A general procedure for the automatic adjustment of an equalizer during a training period is to send a train of isolated pulses through a channel prior to actual data transmission. A weight adjustment of the tap gains takes place immediately after each training pulse.

Using the above-mentioned principle, a fixed increment weight-correction procedure has been implemented as an automatic equalizer by the prior art. Using this technique, the channel response can be greatly improved. As a result, multilevel transmissions up to 16 levels over some voice grade channels now seems feasible. In the prior art iterative weight-correction scheme, only a fixed increment is used at a time. A smaller correction increment would result in better equalization, but it would also require a greater convergence time. At present, there are a number of modifications of the iterative weight-correction scheme which permit improved convergence.

Recent trends in data communications demand faster convergence in automatic equalizer because it is important to improve the systems efficiency by minimizing the turnaround time in high speed data transmission systems. For this reason, fast convergence in weight adjustment is extremely desirable in any sort of computer-communication systems. Such systems are ones with multi-drop remote terminals, time sharing or multiplexing systems and the like. In view of this, automatic equalizers with performance capabilities beyond existing systems are required which specifically take into consideration the minimizing of convergence time. The main distinction between the'prior art equalizers and the equalizers of the present invention is that the distortion corrections of the equalizers in the known structures are additive from one iteration to the other but are multiplicative in the equalizers of the present application.

SUMMARY OF THE INVENTION The present invention relates generally to methods and apparatuses for equalizing electrical signals which have been subjected to distortion by a transmission medium. The method of the present invention, in its broadestaspect, comprises the steps of applying an electrical signal sequence represented by the function 1-A to an equalizer arrangement having a plurality of adjustable tap settings and equalizing the signal to provide, after n iterations, an output signal represented by the function 1 A where n l, 2, 3, More specifically, the invention includes a method for equalizing an electrical signal represented by the function l-A which comprises the steps of applying the electrical signal for n iterations to a plurality of equalizer stages each of which has adjustable tap settings. The method then .calls for modifying the electrical signal in each of the equalizer stages to produce successive outputs at the n' of said equalizer stages for successive iterations as represented by the function 1A where n l, 2, 3, In accordance with still more specificaspects, the method of the present invention which calls for'the step of equalizing an electrical signal represented by the function 1-A, includes the steps of passing the electrical signal through n equalizer stages and modifying the signal in a summing circuit to provide the function 1+A The equalization step also includes the step of feeding the modifying function 1 +A to a tap adjusting means and modifying the tap settings of the n+l" equalizer stage in accordance with the function 1 +A wheren=0. l.2,3,...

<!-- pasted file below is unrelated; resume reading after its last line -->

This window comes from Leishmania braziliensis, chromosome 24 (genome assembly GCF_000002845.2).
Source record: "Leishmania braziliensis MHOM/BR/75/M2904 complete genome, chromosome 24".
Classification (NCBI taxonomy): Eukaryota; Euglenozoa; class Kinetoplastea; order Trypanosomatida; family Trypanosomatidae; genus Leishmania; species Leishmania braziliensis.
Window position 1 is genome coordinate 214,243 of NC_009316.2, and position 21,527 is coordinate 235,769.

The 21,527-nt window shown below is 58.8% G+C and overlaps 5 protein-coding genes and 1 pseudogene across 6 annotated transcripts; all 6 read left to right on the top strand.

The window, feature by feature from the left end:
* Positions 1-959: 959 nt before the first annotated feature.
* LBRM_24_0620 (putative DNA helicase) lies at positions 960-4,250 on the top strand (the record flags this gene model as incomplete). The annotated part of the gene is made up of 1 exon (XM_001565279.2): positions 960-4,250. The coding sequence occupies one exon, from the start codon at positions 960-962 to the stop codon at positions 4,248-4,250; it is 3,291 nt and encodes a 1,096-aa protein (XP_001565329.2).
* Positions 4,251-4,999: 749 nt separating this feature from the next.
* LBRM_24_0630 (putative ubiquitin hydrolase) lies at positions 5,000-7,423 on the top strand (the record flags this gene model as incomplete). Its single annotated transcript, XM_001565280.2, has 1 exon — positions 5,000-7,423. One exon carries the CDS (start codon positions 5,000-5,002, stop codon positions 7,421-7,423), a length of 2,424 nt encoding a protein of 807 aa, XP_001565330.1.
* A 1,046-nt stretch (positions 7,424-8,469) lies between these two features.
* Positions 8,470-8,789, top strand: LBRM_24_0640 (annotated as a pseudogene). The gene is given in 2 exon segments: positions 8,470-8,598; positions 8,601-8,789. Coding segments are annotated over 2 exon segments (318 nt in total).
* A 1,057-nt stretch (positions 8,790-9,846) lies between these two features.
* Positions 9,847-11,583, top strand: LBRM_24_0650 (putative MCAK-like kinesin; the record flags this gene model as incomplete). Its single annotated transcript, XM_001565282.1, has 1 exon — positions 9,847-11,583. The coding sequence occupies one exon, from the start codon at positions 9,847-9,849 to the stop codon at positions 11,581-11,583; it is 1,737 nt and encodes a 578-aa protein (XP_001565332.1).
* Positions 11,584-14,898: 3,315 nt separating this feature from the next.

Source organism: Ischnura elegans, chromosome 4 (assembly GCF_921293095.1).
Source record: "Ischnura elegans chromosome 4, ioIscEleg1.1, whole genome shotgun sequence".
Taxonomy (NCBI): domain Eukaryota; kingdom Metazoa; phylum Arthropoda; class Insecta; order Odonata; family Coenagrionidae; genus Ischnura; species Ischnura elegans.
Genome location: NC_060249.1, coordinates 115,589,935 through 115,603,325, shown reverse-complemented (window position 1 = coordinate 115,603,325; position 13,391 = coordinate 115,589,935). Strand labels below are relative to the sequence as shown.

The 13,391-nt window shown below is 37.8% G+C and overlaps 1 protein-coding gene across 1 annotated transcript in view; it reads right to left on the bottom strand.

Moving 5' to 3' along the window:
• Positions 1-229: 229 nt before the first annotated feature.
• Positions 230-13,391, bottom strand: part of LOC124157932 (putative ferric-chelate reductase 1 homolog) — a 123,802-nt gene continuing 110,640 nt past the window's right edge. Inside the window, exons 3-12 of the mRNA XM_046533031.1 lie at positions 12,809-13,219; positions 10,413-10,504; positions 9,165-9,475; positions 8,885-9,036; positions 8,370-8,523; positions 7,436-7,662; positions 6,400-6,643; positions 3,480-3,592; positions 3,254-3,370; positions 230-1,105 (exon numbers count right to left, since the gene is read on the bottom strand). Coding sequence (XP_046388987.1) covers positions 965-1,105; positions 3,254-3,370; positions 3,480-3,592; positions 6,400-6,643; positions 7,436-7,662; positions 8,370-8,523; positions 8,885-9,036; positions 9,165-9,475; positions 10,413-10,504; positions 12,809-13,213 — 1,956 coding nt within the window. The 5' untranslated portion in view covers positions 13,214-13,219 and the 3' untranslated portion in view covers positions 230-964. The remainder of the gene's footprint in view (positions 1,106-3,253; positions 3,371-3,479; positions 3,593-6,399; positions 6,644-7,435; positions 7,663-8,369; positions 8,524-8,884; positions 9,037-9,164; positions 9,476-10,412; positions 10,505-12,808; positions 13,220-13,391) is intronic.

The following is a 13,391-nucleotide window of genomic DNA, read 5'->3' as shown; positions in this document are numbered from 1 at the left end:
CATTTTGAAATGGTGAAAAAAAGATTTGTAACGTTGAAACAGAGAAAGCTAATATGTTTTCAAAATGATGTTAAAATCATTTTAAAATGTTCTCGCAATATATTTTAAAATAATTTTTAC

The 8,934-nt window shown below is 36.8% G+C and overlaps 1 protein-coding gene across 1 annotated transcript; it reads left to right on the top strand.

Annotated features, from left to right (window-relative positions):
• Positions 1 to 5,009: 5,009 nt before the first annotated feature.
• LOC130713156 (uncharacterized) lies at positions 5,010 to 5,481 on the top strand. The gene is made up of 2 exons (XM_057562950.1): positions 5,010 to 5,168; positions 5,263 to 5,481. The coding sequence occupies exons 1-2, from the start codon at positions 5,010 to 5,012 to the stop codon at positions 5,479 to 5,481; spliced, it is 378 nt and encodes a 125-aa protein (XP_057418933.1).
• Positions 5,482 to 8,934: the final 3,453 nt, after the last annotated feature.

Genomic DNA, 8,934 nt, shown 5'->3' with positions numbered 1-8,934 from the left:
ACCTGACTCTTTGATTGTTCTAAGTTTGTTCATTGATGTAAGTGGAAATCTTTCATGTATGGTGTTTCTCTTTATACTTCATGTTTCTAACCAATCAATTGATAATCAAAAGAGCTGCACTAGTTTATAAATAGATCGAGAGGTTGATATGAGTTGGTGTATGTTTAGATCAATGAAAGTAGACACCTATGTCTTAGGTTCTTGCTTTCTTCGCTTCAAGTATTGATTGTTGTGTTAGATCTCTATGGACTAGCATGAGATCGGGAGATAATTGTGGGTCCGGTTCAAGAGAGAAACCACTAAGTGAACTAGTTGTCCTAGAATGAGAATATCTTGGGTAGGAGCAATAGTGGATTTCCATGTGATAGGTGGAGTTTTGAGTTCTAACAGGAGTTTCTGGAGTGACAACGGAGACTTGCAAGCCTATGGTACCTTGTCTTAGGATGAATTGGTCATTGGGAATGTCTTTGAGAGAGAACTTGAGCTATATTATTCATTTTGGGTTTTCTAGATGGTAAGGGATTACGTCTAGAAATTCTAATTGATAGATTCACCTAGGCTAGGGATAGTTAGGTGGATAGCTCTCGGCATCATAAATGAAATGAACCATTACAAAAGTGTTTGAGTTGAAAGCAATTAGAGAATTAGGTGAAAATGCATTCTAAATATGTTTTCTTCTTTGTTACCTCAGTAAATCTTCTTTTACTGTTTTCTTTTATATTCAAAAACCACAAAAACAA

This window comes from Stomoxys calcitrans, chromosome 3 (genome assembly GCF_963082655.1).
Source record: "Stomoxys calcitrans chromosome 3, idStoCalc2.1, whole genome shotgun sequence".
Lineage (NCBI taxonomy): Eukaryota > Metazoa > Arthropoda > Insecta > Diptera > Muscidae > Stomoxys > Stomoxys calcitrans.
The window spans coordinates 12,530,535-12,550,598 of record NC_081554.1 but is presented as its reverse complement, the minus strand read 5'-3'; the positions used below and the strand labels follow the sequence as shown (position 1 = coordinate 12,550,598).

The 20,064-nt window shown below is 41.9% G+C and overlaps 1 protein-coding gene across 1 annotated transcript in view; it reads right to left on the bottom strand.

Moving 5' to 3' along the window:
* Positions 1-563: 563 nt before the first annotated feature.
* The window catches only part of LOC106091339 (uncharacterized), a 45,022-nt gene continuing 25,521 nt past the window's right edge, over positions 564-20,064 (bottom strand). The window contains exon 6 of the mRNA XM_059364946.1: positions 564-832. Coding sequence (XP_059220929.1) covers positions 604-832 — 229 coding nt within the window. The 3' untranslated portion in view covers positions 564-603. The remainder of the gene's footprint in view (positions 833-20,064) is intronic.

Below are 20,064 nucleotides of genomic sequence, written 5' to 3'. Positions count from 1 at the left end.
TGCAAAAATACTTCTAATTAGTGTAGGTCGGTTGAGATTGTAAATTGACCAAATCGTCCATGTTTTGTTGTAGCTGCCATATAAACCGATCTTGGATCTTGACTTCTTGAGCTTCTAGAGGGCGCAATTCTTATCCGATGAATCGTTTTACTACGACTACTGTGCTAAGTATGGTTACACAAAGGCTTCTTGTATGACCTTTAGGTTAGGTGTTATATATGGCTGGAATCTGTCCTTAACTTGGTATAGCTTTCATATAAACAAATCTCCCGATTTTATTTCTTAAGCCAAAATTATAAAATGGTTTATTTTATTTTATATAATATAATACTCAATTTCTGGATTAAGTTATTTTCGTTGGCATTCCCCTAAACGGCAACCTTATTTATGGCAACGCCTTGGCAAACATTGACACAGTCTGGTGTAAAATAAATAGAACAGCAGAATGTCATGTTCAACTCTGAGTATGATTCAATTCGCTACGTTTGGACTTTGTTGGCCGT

In accordance with still more specific steps, the

' method of the present invention includes the step of applying the distorted electrical signals to a signal averaging circuit to generate an output signal which is the average of a number 'of input signals. Other more specific steps include the steps of normalizing the input function at the beginning of each iteration to normalize the main pulse of'the electrical signal sequence to unity and initially adjusting the tap settings of the plurality of equalizers to zero with the exception of tap settings which correspond to the main pulse of the sequence, the latter being adjusted to unity.

In its broadest aspect, apparatus for equalizing an electrical signal in accordance with the teaching of the present invention comprises a signal source for producing an electrical signal; a communications medium connected to the signal source which introduces distortion on the electrical signal to provide a distorted electrical signal represented by the function l-A. Also included is means connected to the communications medium for equalizing the distorted electrical signal to provide at the output thereof an output signal represented by the function 1 A after n iterations where n= 1, 2, 3,

In accordance with a more specific aspect of the present invention, the equalization means includes a plurality of equalizer stages each having a plurality of adjustable tap settings, the output of one stage being connected to the input of a succeeding equalizer stage. Means are connected to the last of the equalizer stages formodifying the output signals to provide the function 1+A2r1 and means for adjusting the tap settings associated with the n" equalizer stage are connected to the modifying means and the adjustable tap settings.

In accordance with a more specific aspect of the present invention, apparatus for equalizing an electrical signal represented by the function l-A includes means for applying the electrical signal for n iterations to a plurality of cascaded equalizer stages each of function 1 A through I A are called for. In addition, averaging circuits for generating an output signal which is the average of a plurality of input signals are called for and the equalizer stages are characterized as either being of the tapped delay line or shift register types.